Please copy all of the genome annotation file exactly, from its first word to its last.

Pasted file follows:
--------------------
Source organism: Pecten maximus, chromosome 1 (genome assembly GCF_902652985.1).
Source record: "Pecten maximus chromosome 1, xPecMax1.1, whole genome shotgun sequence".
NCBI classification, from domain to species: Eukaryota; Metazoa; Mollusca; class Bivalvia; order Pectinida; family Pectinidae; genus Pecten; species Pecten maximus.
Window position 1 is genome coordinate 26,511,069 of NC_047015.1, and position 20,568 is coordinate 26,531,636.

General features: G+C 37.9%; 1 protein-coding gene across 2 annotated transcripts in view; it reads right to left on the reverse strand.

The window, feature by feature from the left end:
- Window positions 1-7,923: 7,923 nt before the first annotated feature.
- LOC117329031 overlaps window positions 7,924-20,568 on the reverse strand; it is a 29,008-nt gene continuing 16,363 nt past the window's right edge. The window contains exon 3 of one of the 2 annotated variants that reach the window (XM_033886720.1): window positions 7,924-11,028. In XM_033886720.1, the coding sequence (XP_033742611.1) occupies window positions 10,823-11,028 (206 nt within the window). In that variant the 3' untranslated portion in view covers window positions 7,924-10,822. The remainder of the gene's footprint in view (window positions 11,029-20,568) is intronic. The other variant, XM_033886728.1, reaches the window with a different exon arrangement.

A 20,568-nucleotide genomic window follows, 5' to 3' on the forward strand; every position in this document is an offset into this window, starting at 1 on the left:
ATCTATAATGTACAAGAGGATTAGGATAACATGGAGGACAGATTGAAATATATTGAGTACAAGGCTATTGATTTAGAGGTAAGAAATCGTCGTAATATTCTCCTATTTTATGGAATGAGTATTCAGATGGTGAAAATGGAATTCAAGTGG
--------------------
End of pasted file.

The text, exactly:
Source organism: Pecten maximus, chromosome 1 (genome assembly GCF_902652985.1).
Source record: "Pecten maximus chromosome 1, xPecMax1.1, whole genome shotgun sequence".
NCBI classification, from domain to species: Eukaryota; Metazoa; Mollusca; class Bivalvia; order Pectinida; family Pectinidae; genus Pecten; species Pecten maximus.
Window position 1 is genome coordinate 26,511,069 of NC_047015.1, and position 20,568 is coordinate 26,531,636.

General features: G+C 37.9%; 1 protein-coding gene across 2 annotated transcripts in view; it reads right to left on the reverse strand.

The window, feature by feature from the left end:
- Window positions 1-7,923: 7,923 nt before the first annotated feature.
- LOC117329031 overlaps window positions 7,924-20,568 on the reverse strand; it is a 29,008-nt gene continuing 16,363 nt past the window's right edge. The window contains exon 3 of one of the 2 annotated variants that reach the window (XM_033886720.1): window positions 7,924-11,028. In XM_033886720.1, the coding sequence (XP_033742611.1) occupies window positions 10,823-11,028 (206 nt within the window). In that variant the 3' untranslated portion in view covers window positions 7,924-10,822. The remainder of the gene's footprint in view (window positions 11,029-20,568) is intronic. The other variant, XM_033886728.1, reaches the window with a different exon arrangement.

A 20,568-nucleotide genomic window follows, 5' to 3' on the forward strand; every position in this document is an offset into this window, starting at 1 on the left:
ATCTATAATGTACAAGAGGATTAGGATAACATGGAGGACAGATTGAAATATATTGAGTACAAGGCTATTGATTTAGAGGTAAGAAATCGTCGTAATATTCTCCTATTTTATGGAATGAGTATTCAGATGGTGAAAATGGAATTCAAGTGG